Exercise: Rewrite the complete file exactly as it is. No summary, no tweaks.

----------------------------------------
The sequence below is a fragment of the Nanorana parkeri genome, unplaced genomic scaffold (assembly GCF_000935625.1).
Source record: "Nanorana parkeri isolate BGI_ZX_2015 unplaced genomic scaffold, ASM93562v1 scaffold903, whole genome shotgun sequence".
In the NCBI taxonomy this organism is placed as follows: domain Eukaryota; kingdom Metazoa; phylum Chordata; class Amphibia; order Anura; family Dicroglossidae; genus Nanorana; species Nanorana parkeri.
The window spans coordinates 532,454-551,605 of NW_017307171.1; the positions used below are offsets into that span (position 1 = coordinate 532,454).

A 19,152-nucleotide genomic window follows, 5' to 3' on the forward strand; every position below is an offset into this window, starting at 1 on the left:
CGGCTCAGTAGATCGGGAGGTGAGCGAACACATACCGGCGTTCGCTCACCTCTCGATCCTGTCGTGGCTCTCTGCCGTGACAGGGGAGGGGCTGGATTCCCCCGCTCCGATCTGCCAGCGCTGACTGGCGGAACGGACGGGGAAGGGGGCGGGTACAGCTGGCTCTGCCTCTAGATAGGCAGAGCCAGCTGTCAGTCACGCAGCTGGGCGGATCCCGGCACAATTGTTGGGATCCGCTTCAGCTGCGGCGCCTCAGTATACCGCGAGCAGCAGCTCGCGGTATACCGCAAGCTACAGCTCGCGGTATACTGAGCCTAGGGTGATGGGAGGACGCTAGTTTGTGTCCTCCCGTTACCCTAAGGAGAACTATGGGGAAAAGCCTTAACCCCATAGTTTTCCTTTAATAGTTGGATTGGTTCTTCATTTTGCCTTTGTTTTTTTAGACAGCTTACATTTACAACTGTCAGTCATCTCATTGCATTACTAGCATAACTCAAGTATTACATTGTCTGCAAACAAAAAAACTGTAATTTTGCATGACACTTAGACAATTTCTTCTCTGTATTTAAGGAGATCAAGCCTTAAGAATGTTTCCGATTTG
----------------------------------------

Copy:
The sequence below is a fragment of the Nanorana parkeri genome, unplaced genomic scaffold (assembly GCF_000935625.1).
Source record: "Nanorana parkeri isolate BGI_ZX_2015 unplaced genomic scaffold, ASM93562v1 scaffold903, whole genome shotgun sequence".
In the NCBI taxonomy this organism is placed as follows: domain Eukaryota; kingdom Metazoa; phylum Chordata; class Amphibia; order Anura; family Dicroglossidae; genus Nanorana; species Nanorana parkeri.
The window spans coordinates 532,454-551,605 of NW_017307171.1; the positions used below are offsets into that span (position 1 = coordinate 532,454).

A 19,152-nucleotide genomic window follows, 5' to 3' on the forward strand; every position below is an offset into this window, starting at 1 on the left:
CGGCTCAGTAGATCGGGAGGTGAGCGAACACATACCGGCGTTCGCTCACCTCTCGATCCTGTCGTGGCTCTCTGCCGTGACAGGGGAGGGGCTGGATTCCCCCGCTCCGATCTGCCAGCGCTGACTGGCGGAACGGACGGGGAAGGGGGCGGGTACAGCTGGCTCTGCCTCTAGATAGGCAGAGCCAGCTGTCAGTCACGCAGCTGGGCGGATCCCGGCACAATTGTTGGGATCCGCTTCAGCTGCGGCGCCTCAGTATACCGCGAGCAGCAGCTCGCGGTATACCGCAAGCTACAGCTCGCGGTATACTGAGCCTAGGGTGATGGGAGGACGCTAGTTTGTGTCCTCCCGTTACCCTAAGGAGAACTATGGGGAAAAGCCTTAACCCCATAGTTTTCCTTTAATAGTTGGATTGGTTCTTCATTTTGCCTTTGTTTTTTTAGACAGCTTACATTTACAACTGTCAGTCATCTCATTGCATTACTAGCATAACTCAAGTATTACATTGTCTGCAAACAAAAAAACTGTAATTTTGCATGACACTTAGACAATTTCTTCTCTGTATTTAAGGAGATCAAGCCTTAAGAATGTTTCCGATTTG